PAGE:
Bullying authority figures may dismiss their behavior as "how the real world works," but they're actually undermining students' professionalism. An abusive studio environment trains students to use submissive body language, feel ashamed of their appearance and abilities, and remain on guard against the constant threat of mistreatment—all behaviors that make it harder to navigate school, relationships and the professional world.

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Dance Teacher Tips
Photo by Kyle Froman

Unlike a usual waltz, in which the lift and dip would come from the legs, this waltz from Paul Taylor's Cloven Kingdom (1976) requires the up-and-down motion to come solely from the torso. The legs remain in plié the entire time, eating space. (When this piece is performed, dancers traverse the length of the stage using one pass of this waltz.)

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Once competition season ends it may be challenging to keep your dancers excited and involved in dance. Don't let the down time between competition seasons drag on. Dance conventions are an easy and effective way to learn new skills, meet inspiring choreographers, and keep your dancers involved all year long. It is also a great opportunity for your dancers to bond and grow together as a team.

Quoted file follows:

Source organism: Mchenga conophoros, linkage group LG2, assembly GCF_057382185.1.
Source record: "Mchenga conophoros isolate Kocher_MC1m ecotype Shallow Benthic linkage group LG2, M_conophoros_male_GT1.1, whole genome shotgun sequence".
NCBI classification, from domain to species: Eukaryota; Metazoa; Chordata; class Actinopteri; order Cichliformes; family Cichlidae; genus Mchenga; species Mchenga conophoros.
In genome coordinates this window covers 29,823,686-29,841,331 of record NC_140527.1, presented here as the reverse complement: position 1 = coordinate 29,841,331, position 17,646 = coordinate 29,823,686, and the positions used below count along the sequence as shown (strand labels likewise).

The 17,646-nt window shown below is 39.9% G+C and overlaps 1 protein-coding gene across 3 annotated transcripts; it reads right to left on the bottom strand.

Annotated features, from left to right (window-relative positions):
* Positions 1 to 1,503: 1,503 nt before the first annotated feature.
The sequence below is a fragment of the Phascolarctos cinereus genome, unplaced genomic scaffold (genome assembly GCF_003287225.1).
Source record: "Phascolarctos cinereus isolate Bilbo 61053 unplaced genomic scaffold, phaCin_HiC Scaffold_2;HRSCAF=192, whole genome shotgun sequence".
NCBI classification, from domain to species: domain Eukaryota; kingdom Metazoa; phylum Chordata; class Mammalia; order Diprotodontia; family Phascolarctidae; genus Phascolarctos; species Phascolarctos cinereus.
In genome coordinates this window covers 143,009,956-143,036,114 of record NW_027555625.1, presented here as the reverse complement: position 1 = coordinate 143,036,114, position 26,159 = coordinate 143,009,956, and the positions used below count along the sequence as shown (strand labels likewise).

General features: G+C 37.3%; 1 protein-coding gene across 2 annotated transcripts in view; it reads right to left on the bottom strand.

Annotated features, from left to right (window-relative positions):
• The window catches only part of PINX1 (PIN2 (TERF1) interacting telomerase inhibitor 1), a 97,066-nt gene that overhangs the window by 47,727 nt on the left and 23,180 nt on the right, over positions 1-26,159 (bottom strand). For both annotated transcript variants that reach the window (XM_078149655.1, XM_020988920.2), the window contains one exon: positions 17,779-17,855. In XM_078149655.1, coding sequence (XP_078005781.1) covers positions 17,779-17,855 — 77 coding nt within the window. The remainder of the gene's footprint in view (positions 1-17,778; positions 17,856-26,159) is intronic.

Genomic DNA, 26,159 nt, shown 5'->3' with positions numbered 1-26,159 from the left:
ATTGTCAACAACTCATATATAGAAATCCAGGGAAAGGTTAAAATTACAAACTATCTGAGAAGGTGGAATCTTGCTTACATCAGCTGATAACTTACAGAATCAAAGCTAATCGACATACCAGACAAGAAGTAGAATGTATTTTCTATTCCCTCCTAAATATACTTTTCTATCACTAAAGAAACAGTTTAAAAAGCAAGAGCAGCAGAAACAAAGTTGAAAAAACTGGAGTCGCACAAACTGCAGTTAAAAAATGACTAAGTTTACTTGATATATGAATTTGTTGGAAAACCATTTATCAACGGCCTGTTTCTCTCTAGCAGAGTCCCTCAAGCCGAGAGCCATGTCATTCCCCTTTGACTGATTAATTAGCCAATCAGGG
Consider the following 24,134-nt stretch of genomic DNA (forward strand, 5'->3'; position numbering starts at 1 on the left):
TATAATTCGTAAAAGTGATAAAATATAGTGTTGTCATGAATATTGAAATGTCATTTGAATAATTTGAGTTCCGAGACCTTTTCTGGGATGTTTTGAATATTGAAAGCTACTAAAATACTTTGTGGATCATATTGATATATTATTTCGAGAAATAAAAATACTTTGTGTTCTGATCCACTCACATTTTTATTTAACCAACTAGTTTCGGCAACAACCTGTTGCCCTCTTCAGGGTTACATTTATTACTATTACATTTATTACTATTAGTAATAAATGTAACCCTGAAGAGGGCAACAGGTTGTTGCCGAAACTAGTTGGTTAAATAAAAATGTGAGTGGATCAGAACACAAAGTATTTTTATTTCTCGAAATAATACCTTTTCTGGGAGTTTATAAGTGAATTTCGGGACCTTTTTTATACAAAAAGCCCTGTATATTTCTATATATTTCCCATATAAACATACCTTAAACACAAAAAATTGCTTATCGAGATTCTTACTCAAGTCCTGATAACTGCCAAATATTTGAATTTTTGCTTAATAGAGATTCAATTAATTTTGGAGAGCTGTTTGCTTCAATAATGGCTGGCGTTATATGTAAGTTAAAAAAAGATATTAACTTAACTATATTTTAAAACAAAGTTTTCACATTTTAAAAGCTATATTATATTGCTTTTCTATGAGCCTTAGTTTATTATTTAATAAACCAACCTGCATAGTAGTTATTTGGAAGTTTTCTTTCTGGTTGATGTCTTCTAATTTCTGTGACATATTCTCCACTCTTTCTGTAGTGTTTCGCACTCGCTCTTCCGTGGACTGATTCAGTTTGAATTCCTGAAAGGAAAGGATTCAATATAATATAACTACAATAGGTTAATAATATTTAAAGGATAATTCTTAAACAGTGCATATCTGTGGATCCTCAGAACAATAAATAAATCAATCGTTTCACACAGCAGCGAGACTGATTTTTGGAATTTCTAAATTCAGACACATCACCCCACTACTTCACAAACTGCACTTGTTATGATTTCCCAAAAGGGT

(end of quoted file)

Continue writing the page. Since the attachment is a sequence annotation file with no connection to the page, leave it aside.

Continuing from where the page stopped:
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Dance News
Adam Rose/FOX

At the start of last night's episode of "So You Think You Can Dance," 41 dancers remained. An hour later, we had a Top 20. And then there was a BIG FAT TWIST. (We'll get to that.)

The 41 still-standing Academy dancers showed up at the Dolby Theater in L.A. ready to tackle three rounds: contemporary choreography with seven-time Emmy nominee and one-time "SYTYCD" contestant Travis Wall; an "epic group routine" with jazz choreographer and La La Land she-ro Mandy Moore; and a last-chance solo showdown. Here's what happened.

The Contemporary Competition

"I'm not looking for robots," SuperTrav immediately explained. He gave the dancers shapes, but from there, each was expected to make the choreography his or her own. Everyone got sweaty and exhausted, and after 90 minutes, it was time to perform in groups of three for Nigel, Mary, Vanessa, and Travis.